The Navy has announced that the eight Type 26 frigates will be based at Devonport. This brings to an end the uncertainty about which port would be used and which resulted in a number of local campaigns to preserve Devonport as a surface ship base after it had also been reported HMS Bulwark and Albion were to be sold and up to 1,000 Royal Marines either removed from RN strength or moved elsewhere. It would have meant that, apart from the submarine depot, Devonport would have become a vestige of its former self, a sad end to a 300-year history as a naval-base for surface ships.
The decision follows a number of lengthy debates and discussions with the two competing naval bases, Portsmouth and Devonport.
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Announcing the decision, Mr Williamson, the Defence Secretary, said: ‘The largest naval base in western Europe, Devonport is the lifeblood of Plymouth and is as synonymous with this city as it is with our famous Royal Navy.”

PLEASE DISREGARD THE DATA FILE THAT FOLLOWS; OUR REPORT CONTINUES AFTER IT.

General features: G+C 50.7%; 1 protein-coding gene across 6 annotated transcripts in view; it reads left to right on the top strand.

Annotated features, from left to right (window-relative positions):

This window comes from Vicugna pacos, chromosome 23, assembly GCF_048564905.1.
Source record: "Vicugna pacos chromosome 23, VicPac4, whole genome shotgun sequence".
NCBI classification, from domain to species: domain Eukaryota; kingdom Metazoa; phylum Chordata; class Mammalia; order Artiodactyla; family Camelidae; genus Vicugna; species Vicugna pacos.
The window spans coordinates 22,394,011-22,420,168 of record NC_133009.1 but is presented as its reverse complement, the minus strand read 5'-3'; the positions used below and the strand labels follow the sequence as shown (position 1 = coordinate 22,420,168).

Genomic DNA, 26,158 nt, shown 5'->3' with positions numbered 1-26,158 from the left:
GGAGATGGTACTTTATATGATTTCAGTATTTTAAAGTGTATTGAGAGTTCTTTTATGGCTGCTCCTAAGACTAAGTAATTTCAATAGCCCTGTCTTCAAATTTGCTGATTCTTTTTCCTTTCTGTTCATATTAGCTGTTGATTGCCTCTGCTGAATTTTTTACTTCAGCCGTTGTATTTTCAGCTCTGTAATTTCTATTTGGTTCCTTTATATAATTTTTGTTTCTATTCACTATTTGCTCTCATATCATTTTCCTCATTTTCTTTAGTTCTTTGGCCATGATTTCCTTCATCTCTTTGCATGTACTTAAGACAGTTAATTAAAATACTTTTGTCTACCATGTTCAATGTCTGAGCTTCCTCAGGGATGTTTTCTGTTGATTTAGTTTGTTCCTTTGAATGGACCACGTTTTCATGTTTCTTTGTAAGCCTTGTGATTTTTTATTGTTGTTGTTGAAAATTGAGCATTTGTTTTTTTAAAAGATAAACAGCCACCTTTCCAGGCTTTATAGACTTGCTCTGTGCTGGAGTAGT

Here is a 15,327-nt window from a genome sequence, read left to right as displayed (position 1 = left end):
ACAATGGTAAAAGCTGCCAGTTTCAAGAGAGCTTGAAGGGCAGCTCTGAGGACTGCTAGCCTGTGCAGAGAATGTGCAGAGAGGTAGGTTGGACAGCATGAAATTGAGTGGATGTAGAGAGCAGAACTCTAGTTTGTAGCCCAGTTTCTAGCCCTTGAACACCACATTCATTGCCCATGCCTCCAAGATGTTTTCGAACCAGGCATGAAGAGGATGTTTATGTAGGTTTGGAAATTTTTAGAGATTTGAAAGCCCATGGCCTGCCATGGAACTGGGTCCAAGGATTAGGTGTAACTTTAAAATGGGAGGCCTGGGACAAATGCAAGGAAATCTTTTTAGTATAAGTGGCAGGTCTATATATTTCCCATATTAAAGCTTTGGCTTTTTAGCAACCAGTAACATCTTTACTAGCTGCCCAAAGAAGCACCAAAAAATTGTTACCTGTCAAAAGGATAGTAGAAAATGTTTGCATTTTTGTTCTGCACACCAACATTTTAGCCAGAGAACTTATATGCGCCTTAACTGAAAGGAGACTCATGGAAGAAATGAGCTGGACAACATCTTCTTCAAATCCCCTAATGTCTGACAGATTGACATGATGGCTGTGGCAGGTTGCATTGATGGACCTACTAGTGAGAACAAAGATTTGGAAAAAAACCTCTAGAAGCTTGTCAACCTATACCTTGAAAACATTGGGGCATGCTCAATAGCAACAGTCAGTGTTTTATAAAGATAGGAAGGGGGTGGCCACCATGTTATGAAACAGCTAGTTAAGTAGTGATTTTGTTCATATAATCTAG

As an indication of the increase in capability, the eight Type 26 ships will replace the current fleet of thirteen Type 23 Duke-class frigates, although some aspects of their design and associated equipment deficiencies are a cause for concern amongst navy-watchers. By the time the first of class is due to be commissioned in the mid-2020s, some believe there might be issues with radar coverage as older equipment is removed from service including the Sea Kings with their early-warning radar. A replacement, called Crowsnest, is due to enter service in about two years, but some are questioning whether it will actually be ready given the likelihood of programme delays with such items. For its part, the Navy has made it clear that a combination of E-3 Sentry, Wildcat helicopters and other systems will be more than capable of providing the required level of coverage.
The ships will be fully capable of worldwide deployment, with the main tasks of anti-submarine warfare as well as escorts for the two new aircraft carriers. They are said to be very stealthy in the water, making very little noise and are hard to detect by would-be attacking submarines. It might be assumed that their co-location with a large slice of the UK submarine fleet will make good sense in terms of joint training in all aspects of submarine warfare and defence.